Plan commission president Brad Wisler said, “I think it’s perfectly appropriate for the commission to state our opinions and to use our standing here to encourage developers to do things that are in the best interest.”

Wisler added, “But we cannot vote down a site plan approval because of its lack of affordable housing or its lack of solar panels or green roofs.”

It was the lack of solar panels and green roofs or other green building elements that caused the city’s environmental commission to express its disappointment about the project: “The EC is disappointed that there are no green building products or practices used at this site.”

The EC’s review includes a recommendation for achievement of high standards for energy efficiency of the buildings: “Because modernizing building methods is so important to the future, the EC recommends that the Petitioner follow the guidelines from the US Building Council’s LEED Platinum certification for green building specifications.”

Commissioner Jillian Kinzie called it unreasonable that the project did not incorporate more green building elements.

Kinzie said, “I would like to see a lot more in terms of green building practices. I think it’s unconscionable for a building of this scope and space…given sustainability concerns.”

Kinzie added, “I don’t even know how we can move this forward without greater attention to green building practices, solar arrays, vegetative roofs. There’s got to be more into this.”

The need for affordable housing, as opposed to student housing, was a frequent talking point for public commenters.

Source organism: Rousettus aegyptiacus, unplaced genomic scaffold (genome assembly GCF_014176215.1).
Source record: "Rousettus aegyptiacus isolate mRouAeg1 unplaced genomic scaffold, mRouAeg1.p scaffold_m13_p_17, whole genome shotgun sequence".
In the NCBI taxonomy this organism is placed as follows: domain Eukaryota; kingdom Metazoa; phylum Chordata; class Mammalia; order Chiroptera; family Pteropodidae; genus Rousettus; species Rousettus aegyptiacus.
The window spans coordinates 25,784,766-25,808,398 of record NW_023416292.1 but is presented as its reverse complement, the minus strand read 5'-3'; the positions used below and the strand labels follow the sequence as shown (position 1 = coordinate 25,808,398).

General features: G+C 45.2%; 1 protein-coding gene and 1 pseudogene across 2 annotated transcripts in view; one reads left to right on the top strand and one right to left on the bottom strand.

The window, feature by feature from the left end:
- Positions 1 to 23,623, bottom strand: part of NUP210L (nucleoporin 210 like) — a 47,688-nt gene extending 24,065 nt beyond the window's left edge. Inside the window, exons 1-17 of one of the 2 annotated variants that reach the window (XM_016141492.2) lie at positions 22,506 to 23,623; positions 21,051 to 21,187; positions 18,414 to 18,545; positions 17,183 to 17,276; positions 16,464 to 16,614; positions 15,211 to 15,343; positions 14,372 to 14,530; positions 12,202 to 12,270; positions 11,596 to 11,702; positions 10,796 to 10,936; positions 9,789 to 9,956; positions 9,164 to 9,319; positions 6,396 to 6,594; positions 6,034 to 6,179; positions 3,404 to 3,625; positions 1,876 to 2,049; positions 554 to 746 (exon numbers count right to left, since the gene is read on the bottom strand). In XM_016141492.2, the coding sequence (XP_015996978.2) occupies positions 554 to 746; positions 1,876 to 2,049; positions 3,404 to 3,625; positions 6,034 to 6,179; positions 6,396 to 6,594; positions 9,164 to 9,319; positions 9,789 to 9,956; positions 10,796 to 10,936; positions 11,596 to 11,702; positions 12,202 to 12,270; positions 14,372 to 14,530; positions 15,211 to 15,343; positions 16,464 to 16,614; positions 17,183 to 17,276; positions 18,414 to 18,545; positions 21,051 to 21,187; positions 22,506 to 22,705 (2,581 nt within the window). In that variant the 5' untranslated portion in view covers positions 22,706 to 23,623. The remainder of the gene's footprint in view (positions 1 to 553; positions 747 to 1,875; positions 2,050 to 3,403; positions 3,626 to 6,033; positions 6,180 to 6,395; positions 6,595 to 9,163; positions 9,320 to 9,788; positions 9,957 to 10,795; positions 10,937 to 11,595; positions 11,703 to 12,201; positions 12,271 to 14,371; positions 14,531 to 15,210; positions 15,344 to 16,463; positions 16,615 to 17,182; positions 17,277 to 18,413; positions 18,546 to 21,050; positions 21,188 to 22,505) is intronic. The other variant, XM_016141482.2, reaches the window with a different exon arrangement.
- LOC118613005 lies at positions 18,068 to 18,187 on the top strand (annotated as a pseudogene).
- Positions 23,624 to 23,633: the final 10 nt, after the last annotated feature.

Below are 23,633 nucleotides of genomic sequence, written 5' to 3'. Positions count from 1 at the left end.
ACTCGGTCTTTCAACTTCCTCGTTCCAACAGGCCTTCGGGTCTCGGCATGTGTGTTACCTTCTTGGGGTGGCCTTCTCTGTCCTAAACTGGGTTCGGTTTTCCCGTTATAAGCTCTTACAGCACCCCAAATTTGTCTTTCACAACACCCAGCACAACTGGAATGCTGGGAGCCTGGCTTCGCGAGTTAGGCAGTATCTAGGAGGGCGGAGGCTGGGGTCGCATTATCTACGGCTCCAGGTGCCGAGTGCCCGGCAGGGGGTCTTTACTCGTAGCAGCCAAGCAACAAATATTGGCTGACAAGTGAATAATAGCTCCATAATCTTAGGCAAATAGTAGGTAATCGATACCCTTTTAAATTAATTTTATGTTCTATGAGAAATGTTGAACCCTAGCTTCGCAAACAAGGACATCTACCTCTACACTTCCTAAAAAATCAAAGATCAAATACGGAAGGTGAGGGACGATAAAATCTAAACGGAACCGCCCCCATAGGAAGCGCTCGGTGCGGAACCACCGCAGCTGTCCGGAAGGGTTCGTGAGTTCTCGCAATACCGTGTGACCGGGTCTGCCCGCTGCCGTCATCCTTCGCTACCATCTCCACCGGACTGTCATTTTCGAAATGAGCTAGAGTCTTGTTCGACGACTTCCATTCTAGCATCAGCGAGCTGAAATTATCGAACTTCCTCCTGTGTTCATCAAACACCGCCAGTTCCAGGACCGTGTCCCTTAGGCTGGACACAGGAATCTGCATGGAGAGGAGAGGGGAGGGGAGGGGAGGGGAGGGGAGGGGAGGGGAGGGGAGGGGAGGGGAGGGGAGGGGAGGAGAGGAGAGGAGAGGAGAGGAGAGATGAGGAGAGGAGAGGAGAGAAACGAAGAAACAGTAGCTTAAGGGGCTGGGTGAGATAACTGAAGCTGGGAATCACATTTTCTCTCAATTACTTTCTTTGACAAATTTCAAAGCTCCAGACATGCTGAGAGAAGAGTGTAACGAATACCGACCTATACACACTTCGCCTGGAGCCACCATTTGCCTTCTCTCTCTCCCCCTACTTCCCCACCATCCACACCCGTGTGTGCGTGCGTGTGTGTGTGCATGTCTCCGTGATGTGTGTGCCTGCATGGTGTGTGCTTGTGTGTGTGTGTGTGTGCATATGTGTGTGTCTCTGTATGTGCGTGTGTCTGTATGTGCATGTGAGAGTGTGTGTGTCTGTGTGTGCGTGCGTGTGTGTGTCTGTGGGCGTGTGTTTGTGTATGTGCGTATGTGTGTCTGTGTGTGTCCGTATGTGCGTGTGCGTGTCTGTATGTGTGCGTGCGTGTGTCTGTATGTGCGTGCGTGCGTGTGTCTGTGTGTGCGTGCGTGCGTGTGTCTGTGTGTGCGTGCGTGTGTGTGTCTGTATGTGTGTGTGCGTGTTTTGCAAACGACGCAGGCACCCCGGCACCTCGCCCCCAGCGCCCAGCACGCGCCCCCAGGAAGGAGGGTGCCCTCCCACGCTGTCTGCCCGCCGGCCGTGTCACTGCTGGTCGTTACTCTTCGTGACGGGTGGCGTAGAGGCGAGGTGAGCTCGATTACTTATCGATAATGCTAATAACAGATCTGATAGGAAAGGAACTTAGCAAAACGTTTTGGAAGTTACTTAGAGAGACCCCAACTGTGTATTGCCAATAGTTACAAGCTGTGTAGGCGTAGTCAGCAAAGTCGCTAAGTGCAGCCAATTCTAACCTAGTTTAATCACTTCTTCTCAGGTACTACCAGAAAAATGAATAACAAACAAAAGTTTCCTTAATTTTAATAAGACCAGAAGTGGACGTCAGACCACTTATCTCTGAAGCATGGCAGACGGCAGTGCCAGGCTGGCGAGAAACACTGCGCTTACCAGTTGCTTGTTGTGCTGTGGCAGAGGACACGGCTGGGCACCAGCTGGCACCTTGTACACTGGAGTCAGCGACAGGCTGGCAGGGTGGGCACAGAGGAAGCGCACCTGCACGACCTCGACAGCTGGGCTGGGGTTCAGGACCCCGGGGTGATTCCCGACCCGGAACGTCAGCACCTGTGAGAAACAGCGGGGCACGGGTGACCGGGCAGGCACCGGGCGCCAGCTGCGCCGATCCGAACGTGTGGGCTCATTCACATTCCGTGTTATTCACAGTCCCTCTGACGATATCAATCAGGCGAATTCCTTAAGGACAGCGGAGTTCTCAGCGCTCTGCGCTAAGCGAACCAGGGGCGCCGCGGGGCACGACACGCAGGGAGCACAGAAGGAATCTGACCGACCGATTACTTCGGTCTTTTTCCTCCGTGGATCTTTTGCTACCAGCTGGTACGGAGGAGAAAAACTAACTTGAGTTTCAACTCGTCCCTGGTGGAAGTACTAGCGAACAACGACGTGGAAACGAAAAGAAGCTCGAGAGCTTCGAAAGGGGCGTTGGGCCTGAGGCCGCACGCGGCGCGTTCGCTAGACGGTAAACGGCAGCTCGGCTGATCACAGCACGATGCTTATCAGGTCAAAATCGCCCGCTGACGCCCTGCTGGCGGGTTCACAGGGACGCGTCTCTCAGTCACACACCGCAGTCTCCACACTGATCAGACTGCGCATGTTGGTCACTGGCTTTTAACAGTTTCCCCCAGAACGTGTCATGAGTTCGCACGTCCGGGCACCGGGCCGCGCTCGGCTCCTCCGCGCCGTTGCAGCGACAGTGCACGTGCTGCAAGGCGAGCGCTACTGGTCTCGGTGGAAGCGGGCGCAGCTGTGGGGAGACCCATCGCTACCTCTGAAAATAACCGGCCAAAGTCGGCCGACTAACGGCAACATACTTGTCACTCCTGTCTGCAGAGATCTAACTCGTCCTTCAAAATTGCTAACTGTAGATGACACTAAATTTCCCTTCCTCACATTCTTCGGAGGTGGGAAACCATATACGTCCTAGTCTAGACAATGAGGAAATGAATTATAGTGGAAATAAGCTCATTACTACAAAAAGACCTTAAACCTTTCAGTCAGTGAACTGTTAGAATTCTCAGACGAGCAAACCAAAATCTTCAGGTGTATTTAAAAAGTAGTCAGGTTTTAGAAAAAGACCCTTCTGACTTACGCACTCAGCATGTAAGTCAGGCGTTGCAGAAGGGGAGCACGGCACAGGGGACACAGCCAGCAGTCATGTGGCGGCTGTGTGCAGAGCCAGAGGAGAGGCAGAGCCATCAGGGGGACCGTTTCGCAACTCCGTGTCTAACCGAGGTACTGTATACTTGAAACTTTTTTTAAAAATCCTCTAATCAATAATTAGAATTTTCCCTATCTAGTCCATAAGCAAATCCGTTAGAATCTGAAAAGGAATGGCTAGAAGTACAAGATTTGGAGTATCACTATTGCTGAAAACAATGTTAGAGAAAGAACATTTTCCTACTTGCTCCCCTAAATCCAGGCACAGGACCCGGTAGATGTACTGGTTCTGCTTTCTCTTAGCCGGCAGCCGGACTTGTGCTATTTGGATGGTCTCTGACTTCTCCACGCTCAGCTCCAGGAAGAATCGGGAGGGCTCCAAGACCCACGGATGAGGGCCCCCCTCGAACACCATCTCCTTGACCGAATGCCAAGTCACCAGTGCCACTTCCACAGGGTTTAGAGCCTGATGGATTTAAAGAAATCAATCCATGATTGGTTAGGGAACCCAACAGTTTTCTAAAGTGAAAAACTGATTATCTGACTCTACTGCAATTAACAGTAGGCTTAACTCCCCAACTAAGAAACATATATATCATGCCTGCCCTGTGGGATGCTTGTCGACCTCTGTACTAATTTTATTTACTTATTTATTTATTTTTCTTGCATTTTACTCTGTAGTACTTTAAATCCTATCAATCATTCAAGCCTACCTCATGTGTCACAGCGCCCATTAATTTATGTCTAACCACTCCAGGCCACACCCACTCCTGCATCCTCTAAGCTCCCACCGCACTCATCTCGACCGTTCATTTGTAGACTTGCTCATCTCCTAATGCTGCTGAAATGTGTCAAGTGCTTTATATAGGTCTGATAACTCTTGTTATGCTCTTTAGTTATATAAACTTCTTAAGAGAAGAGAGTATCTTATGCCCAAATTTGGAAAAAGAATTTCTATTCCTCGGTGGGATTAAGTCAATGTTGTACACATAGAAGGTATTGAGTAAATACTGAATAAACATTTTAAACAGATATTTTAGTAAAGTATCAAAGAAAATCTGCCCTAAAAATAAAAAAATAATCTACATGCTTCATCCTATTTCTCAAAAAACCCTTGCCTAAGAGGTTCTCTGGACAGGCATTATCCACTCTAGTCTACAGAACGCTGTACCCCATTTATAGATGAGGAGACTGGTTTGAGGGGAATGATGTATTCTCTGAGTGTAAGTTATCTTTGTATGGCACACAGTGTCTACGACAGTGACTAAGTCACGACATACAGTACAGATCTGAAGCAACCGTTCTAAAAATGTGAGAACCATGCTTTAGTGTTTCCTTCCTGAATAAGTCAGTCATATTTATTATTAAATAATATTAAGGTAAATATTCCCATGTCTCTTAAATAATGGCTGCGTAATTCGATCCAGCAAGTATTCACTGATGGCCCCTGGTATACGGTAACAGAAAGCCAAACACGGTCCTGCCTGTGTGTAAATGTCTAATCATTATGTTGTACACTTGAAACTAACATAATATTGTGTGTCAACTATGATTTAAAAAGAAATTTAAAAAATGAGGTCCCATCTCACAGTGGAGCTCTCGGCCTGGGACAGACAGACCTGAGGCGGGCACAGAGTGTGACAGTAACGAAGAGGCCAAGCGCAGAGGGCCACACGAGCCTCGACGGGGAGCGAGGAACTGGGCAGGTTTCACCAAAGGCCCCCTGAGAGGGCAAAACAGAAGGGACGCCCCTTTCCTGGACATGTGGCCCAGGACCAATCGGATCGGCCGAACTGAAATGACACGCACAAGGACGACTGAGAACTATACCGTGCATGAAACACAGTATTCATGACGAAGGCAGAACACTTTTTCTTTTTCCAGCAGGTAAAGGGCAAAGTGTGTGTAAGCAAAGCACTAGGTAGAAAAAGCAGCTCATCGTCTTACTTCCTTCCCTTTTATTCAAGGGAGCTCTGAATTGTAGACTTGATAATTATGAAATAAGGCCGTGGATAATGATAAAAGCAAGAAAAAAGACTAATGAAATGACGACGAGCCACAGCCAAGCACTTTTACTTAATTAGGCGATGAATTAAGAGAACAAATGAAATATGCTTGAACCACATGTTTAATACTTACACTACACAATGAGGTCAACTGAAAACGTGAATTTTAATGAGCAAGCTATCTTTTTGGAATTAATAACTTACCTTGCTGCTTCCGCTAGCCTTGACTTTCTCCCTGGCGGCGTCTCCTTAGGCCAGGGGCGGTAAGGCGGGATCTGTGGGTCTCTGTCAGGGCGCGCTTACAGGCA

Lucy Schaich introduced herself as a resident of the Park Ridge neighborhood across the street from the proposed project. Schaich said, “We have a lot of student housing over here. I think what we want to be focusing on is affordable housing, workforce housing, community housing.”

Councilmember Ron Smith said, “You know, we don’t need any more student housing. We do need missing middle. We need affordable housing for people.” Smith added, “Trinitas has been told this for a year and a half. And it’s just disappointing that this is what they come up with.”

Smith’s pitch for the use of $20 million in American Rescue Plan Act funds to provide help to low-income people to purchase homes, has been cited favorably by several public commenters during the ongoing city council deliberations on duplex zoning. Those deliberations resume on Wednesday.

Supporters of maintaining a prohibition of duplexes in Bloomington’s central residential districts see Smith’s proposal, floated at a city council session held on April 27, as a more direct way to support affordable housing efforts, than zoning for duplexes.

Smith’s idea looks like it it could be consistent with guidance from the U.S. Treasury Department on ARPA funds,  even if affordable housing is not among the uses that are explicitly mentioned in the ARPA’s bullet points as permissible uses by cities.

The U.S. Treasury’s guidance says that eligible ARPA services include “services to address homelessness, such as supportive housing, and to improve access to stable, affordable housing among unhoused individuals.”

Also included in the U.S. Treasury’s guidance as eligible uses of funds is “affordable housing development to increase supply of affordable and high-quality
living units.”

The meeting packet for the June 14 meeting of the Bloomington plan commission—when the Trinitas redevelopment site plan for the old Kmart site is set to continue—will be posted on the city’s website, on the plan commission’s page.